FOR the first time in 98 years, the Dr. Jose Rizal Public Library opened its doors yesterday, and its staff won’t close it again anytime soon.

Established on April 13,1919, the facility started as a local branch of the National Library of the Philippines. For the past nine decades, the library has been operating only on weekdays from 8 a.m. to 5 p.m.

But a request from an electrical engineering student changed all this.

Mitch Roldan simply asked Cebu City Mayor Tomas Osmeña on the mayor’s official Facebook page to consider opening the library for 24/7 to give students a good place to study. A week later, the mayor announced that the facility will now be outfitted for 24-hour use. Last March 8 was the last time the library closed its doors.

Roldan, who paid Osmeña a courtesy call last Thursday, was appointed by the mayor as honorary chief librarian.

From last March 9 onwards, the facility will be open to students, bookworms and visitors alike for the whole day. This, too, falls in line with the celebration of the National Public Library Day.

In an interview with SunStar Cebu, City Librarian Rosario Chua said that as early as 2 p.m. yesterday, around 200 visitors have flocked the place.

Compared to their previous operations, she said the library is only full in November, December and February, or during the months when term papers are required. The library has 25,000 books and has a seating capacity of 150. Chua said operating it for 24 hours for the entire week may be difficult to sustain, but she remains positive.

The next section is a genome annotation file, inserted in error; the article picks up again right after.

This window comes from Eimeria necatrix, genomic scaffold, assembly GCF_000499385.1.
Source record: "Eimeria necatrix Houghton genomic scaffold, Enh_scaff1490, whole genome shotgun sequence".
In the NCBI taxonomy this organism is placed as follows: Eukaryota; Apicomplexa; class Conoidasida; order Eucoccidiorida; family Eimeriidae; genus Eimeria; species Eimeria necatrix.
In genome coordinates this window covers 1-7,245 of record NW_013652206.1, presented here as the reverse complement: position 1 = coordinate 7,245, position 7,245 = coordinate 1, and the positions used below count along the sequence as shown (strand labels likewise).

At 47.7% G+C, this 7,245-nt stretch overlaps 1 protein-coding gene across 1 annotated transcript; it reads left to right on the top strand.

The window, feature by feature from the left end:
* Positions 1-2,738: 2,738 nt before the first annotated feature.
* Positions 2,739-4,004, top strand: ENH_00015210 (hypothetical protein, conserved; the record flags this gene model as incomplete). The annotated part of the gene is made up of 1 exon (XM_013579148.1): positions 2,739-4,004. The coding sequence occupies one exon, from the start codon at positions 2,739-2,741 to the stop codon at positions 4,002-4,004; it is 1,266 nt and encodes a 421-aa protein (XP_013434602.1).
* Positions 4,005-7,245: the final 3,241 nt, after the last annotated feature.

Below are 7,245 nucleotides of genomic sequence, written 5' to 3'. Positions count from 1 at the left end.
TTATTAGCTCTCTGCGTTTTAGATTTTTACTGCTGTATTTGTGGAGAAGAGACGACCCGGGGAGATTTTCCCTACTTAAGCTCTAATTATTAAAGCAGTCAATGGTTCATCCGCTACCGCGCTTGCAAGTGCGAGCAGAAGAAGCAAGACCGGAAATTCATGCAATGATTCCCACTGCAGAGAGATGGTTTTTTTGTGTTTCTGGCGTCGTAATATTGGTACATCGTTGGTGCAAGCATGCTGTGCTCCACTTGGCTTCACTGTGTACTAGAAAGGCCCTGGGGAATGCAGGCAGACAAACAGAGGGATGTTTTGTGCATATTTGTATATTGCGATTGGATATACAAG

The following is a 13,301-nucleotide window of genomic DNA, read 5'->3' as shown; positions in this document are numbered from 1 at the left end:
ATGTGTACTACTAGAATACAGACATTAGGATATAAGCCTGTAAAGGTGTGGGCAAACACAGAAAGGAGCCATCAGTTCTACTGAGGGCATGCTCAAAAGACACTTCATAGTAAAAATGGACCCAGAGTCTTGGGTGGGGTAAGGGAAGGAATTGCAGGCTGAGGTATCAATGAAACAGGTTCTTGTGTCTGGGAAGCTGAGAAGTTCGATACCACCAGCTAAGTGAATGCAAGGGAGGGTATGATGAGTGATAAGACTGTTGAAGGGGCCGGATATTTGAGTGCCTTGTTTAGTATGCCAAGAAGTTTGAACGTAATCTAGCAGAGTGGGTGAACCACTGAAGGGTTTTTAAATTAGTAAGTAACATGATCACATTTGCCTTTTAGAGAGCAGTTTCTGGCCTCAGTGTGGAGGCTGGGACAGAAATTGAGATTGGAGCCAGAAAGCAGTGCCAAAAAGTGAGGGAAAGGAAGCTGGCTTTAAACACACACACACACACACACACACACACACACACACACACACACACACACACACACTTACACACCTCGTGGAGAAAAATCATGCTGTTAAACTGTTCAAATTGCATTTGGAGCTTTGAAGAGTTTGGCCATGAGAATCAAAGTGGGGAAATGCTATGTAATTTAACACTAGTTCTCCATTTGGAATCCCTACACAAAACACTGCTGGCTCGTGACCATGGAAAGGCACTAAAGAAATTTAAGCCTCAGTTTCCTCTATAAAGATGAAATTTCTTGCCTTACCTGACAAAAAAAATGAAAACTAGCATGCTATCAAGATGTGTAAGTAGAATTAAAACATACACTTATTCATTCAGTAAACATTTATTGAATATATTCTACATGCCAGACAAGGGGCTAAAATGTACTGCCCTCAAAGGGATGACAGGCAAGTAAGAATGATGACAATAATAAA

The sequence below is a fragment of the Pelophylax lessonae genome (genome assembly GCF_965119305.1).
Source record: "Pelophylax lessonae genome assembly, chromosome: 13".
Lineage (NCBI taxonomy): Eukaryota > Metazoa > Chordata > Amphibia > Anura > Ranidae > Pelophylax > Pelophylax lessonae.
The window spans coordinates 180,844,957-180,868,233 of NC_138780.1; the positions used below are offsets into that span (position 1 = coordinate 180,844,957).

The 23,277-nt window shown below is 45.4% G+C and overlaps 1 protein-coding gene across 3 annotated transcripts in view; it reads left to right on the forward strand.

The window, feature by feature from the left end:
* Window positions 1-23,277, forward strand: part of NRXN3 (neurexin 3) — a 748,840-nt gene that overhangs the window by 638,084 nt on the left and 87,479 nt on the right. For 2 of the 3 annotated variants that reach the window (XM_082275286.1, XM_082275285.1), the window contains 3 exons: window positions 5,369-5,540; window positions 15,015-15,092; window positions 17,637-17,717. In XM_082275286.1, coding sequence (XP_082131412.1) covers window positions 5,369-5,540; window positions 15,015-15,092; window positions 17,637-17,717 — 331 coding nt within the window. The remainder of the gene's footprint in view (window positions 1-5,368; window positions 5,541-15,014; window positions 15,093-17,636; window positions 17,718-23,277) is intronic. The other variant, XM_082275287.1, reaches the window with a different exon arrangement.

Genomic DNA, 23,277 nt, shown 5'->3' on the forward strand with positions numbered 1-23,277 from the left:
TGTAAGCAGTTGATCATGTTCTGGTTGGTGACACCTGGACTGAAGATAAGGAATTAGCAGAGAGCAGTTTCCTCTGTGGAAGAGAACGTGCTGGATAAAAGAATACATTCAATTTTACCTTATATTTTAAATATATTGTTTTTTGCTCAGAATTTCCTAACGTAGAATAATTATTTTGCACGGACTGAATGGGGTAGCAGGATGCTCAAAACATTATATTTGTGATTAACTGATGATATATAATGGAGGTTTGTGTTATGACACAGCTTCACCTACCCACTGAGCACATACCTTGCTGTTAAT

“I’m happy because this will set a good example for other local government units. There is a perception that libraries are now obsolete. It is beyond books and print materials. It is also geared toward education for lifelong learners,” she said.

To ensure the safety of visitors, the City Government has replaced broken lamps with new ones to brighten the outside vicinity. Osmeña said that the City will also hire barangay intelligence network personnel to watch the facility.

The development also earned the support of opposition Councilors Joy Pesquera, Phillip Zafra and Raymond Garcia. They called it a “laudable” policy direction.